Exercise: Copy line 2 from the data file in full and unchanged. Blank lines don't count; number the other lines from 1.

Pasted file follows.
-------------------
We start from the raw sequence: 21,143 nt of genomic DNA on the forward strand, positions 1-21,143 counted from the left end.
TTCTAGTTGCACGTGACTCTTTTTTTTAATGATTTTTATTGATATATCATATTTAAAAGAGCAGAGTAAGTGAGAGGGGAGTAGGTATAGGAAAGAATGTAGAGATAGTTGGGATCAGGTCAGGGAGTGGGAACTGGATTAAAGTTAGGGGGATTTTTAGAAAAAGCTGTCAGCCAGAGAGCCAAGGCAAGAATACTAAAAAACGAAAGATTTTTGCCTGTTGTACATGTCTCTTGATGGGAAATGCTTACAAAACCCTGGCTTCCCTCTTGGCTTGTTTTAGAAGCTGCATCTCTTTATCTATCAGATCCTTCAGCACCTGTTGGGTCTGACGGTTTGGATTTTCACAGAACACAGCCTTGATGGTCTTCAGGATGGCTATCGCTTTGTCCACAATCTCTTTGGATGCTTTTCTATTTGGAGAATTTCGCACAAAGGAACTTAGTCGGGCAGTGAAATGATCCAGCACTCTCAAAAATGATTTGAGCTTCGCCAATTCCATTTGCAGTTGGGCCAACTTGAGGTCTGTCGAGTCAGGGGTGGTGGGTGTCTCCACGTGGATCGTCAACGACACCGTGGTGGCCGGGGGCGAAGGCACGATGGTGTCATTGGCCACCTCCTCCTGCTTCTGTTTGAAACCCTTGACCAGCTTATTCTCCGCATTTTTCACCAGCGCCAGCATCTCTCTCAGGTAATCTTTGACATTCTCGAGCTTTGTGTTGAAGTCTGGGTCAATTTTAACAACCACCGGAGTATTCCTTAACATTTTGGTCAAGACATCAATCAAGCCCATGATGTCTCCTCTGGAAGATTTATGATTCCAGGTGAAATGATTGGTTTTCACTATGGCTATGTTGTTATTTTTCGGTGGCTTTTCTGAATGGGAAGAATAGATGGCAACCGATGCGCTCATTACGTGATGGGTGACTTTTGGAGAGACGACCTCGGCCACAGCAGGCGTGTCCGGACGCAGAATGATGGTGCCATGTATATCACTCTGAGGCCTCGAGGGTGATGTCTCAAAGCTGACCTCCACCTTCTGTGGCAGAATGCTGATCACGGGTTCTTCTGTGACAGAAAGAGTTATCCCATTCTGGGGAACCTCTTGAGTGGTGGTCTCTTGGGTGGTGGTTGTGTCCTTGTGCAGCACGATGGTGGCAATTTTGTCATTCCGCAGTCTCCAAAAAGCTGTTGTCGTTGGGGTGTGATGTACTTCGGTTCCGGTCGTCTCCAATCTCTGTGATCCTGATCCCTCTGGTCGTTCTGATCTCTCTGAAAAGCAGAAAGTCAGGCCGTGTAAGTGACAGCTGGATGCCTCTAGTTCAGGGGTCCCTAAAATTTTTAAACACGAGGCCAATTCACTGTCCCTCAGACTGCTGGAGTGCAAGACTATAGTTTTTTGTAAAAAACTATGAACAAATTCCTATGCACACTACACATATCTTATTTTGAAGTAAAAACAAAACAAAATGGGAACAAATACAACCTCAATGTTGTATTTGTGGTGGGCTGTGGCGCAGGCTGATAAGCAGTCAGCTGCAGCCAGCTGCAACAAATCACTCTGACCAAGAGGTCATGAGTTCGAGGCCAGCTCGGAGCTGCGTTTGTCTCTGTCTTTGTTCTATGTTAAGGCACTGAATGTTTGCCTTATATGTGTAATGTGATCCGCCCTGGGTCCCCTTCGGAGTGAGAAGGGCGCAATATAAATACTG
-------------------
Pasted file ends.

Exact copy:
TTCTAGTTGCACGTGACTCTTTTTTTTAATGATTTTTATTGATATATCATATTTAAAAGAGCAGAGTAAGTGAGAGGGGAGTAGGTATAGGAAAGAATGTAGAGATAGTTGGGATCAGGTCAGGGAGTGGGAACTGGATTAAAGTTAGGGGGATTTTTAGAAAAAGCTGTCAGCCAGAGAGCCAAGGCAAGAATACTAAAAAACGAAAGATTTTTGCCTGTTGTACATGTCTCTTGATGGGAAATGCTTACAAAACCCTGGCTTCCCTCTTGGCTTGTTTTAGAAGCTGCATCTCTTTATCTATCAGATCCTTCAGCACCTGTTGGGTCTGACGGTTTGGATTTTCACAGAACACAGCCTTGATGGTCTTCAGGATGGCTATCGCTTTGTCCACAATCTCTTTGGATGCTTTTCTATTTGGAGAATTTCGCACAAAGGAACTTAGTCGGGCAGTGAAATGATCCAGCACTCTCAAAAATGATTTGAGCTTCGCCAATTCCATTTGCAGTTGGGCCAACTTGAGGTCTGTCGAGTCAGGGGTGGTGGGTGTCTCCACGTGGATCGTCAACGACACCGTGGTGGCCGGGGGCGAAGGCACGATGGTGTCATTGGCCACCTCCTCCTGCTTCTGTTTGAAACCCTTGACCAGCTTATTCTCCGCATTTTTCACCAGCGCCAGCATCTCTCTCAGGTAATCTTTGACATTCTCGAGCTTTGTGTTGAAGTCTGGGTCAATTTTAACAACCACCGGAGTATTCCTTAACATTTTGGTCAAGACATCAATCAAGCCCATGATGTCTCCTCTGGAAGATTTATGATTCCAGGTGAAATGATTGGTTTTCACTATGGCTATGTTGTTATTTTTCGGTGGCTTTTCTGAATGGGAAGAATAGATGGCAACCGATGCGCTCATTACGTGATGGGTGACTTTTGGAGAGACGACCTCGGCCACAGCAGGCGTGTCCGGACGCAGAATGATGGTGCCATGTATATCACTCTGAGGCCTCGAGGGTGATGTCTCAAAGCTGACCTCCACCTTCTGTGGCAGAATGCTGATCACGGGTTCTTCTGTGACAGAAAGAGTTATCCCATTCTGGGGAACCTCTTGAGTGGTGGTCTCTTGGGTGGTGGTTGTGTCCTTGTGCAGCACGATGGTGGCAATTTTGTCATTCCGCAGTCTCCAAAAAGCTGTTGTCGTTGGGGTGTGATGTACTTCGGTTCCGGTCGTCTCCAATCTCTGTGATCCTGATCCCTCTGGTCGTTCTGATCTCTCTGAAAAGCAGAAAGTCAGGCCGTGTAAGTGACAGCTGGATGCCTCTAGTTCAGGGGTCCCTAAAATTTTTAAACACGAGGCCAATTCACTGTCCCTCAGACTGCTGGAGTGCAAGACTATAGTTTTTTGTAAAAAACTATGAACAAATTCCTATGCACACTACACATATCTTATTTTGAAGTAAAAACAAAACAAAATGGGAACAAATACAACCTCAATGTTGTATTTGTGGTGGGCTGTGGCGCAGGCTGATAAGCAGTCAGCTGCAGCCAGCTGCAACAAATCACTCTGACCAAGAGGTCATGAGTTCGAGGCCAGCTCGGAGCTGCGTTTGTCTCTGTCTTTGTTCTATGTTAAGGCACTGAATGTTTGCCTTATATGTGTAATGTGATCCGCCCTGGGTCCCCTTCGGAGTGAGAAGGGCGCAATATAAATACTG